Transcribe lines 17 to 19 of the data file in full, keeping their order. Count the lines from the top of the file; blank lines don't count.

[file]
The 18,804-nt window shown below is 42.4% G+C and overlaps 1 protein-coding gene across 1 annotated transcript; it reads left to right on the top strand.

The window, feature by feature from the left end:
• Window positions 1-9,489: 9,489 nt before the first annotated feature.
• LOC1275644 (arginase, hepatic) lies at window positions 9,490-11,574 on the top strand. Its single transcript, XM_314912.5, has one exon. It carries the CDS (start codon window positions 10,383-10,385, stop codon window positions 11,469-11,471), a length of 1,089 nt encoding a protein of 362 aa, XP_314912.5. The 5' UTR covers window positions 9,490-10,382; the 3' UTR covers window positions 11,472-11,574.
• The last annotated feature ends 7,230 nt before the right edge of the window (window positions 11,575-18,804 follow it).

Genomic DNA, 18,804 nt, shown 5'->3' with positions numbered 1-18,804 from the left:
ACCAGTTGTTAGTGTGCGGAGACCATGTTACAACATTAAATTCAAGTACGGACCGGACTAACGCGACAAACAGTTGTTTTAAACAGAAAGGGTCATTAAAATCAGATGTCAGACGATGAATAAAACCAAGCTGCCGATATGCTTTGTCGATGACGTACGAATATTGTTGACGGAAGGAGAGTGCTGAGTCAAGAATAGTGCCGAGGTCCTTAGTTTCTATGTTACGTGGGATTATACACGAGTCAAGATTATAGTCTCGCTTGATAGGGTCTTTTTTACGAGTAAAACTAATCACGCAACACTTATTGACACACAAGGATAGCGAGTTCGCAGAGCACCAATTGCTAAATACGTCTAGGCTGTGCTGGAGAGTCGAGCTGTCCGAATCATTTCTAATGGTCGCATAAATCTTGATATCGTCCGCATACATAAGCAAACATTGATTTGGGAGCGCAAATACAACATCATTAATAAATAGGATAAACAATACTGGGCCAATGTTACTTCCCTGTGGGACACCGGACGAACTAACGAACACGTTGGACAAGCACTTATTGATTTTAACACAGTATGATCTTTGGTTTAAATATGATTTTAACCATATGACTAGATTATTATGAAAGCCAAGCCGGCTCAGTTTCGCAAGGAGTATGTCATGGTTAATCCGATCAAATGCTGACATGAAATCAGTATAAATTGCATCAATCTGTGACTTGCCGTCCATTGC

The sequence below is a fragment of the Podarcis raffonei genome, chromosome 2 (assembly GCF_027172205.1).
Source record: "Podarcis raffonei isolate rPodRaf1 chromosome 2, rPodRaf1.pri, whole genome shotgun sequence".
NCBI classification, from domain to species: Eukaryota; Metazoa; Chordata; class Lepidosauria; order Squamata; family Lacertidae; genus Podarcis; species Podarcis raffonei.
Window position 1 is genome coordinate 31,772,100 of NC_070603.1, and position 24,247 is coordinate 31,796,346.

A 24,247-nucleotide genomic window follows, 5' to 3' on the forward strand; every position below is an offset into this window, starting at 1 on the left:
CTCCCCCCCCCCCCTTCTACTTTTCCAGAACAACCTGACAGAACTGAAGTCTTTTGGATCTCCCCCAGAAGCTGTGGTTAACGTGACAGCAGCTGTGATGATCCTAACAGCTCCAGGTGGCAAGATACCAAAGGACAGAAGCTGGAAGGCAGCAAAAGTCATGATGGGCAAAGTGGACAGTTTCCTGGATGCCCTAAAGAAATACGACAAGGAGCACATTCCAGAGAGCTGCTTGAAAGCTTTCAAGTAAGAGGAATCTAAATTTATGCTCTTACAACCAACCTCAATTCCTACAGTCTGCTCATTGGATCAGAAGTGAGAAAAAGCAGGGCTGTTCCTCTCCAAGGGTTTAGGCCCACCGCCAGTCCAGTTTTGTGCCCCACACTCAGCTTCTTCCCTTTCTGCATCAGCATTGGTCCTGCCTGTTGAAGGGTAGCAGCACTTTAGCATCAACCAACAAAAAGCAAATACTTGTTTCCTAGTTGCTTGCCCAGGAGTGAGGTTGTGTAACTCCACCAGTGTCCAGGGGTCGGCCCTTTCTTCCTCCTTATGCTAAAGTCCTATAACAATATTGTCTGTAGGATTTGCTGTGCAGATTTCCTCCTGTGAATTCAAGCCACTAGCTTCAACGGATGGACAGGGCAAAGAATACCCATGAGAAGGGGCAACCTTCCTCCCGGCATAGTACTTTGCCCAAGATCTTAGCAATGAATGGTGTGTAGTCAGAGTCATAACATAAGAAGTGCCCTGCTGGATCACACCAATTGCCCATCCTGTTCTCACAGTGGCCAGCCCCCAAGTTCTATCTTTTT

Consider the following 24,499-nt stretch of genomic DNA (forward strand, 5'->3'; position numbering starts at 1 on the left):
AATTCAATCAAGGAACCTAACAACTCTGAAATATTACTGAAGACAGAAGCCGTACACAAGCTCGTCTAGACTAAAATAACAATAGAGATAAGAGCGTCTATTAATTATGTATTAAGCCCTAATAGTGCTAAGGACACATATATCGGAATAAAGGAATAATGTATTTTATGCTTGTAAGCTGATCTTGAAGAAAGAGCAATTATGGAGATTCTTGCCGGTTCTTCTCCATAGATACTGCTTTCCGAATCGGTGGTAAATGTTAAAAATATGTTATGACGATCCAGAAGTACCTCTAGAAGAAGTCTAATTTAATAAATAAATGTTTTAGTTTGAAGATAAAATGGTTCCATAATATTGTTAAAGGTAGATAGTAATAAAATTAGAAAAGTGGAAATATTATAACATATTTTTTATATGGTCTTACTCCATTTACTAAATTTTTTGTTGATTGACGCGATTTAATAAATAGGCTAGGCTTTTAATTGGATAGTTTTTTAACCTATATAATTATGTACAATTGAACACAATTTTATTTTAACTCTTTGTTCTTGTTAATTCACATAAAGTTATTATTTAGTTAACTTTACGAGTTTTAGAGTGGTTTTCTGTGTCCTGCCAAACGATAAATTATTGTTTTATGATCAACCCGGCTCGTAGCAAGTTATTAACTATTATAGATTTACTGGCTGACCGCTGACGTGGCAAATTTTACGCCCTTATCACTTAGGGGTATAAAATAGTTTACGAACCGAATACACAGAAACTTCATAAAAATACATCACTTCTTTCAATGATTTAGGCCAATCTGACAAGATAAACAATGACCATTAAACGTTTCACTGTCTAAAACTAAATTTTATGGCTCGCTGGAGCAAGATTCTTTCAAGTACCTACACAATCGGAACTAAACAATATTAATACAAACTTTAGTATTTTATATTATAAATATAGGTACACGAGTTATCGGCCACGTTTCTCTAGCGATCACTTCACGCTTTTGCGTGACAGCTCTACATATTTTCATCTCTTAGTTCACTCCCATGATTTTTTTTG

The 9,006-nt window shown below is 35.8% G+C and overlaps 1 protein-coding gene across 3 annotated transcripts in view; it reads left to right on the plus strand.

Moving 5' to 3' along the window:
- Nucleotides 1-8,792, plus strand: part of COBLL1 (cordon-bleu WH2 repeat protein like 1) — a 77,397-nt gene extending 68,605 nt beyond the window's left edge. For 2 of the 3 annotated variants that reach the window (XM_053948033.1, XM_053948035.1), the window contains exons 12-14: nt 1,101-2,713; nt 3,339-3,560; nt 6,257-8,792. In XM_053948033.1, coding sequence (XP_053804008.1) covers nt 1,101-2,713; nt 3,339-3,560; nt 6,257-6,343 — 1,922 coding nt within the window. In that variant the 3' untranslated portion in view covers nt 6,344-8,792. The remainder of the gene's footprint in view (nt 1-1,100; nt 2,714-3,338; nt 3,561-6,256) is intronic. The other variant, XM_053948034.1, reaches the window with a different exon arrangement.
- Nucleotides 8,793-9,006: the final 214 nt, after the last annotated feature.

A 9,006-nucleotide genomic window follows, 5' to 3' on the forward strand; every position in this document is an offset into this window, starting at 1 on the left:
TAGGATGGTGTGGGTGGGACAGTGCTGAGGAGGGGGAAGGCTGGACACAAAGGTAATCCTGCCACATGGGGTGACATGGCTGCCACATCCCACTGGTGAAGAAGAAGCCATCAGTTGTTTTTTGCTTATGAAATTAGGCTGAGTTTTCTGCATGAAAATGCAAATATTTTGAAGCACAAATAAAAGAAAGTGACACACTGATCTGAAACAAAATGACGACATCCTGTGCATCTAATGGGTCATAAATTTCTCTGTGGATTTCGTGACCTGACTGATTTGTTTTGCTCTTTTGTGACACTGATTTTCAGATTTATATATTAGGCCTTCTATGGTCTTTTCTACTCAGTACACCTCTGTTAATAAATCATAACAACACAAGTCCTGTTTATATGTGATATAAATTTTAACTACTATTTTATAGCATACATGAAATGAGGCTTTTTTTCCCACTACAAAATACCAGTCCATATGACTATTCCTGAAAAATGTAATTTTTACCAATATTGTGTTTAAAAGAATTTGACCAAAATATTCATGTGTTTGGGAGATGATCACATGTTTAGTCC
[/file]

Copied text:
Moving 5' to 3' along the window:
- Nucleotides 1-8,792, plus strand: part of COBLL1 (cordon-bleu WH2 repeat protein like 1) — a 77,397-nt gene extending 68,605 nt beyond the window's left edge. For 2 of the 3 annotated variants that reach the window (XM_053948033.1, XM_053948035.1), the window contains exons 12-14: nt 1,101-2,713; nt 3,339-3,560; nt 6,257-8,792. In XM_053948033.1, coding sequence (XP_053804008.1) covers nt 1,101-2,713; nt 3,339-3,560; nt 6,257-6,343 — 1,922 coding nt within the window. In that variant the 3' untranslated portion in view covers nt 6,344-8,792. The remainder of the gene's footprint in view (nt 1-1,100; nt 2,714-3,338; nt 3,561-6,256) is intronic. The other variant, XM_053948034.1, reaches the window with a different exon arrangement.
- Nucleotides 8,793-9,006: the final 214 nt, after the last annotated feature.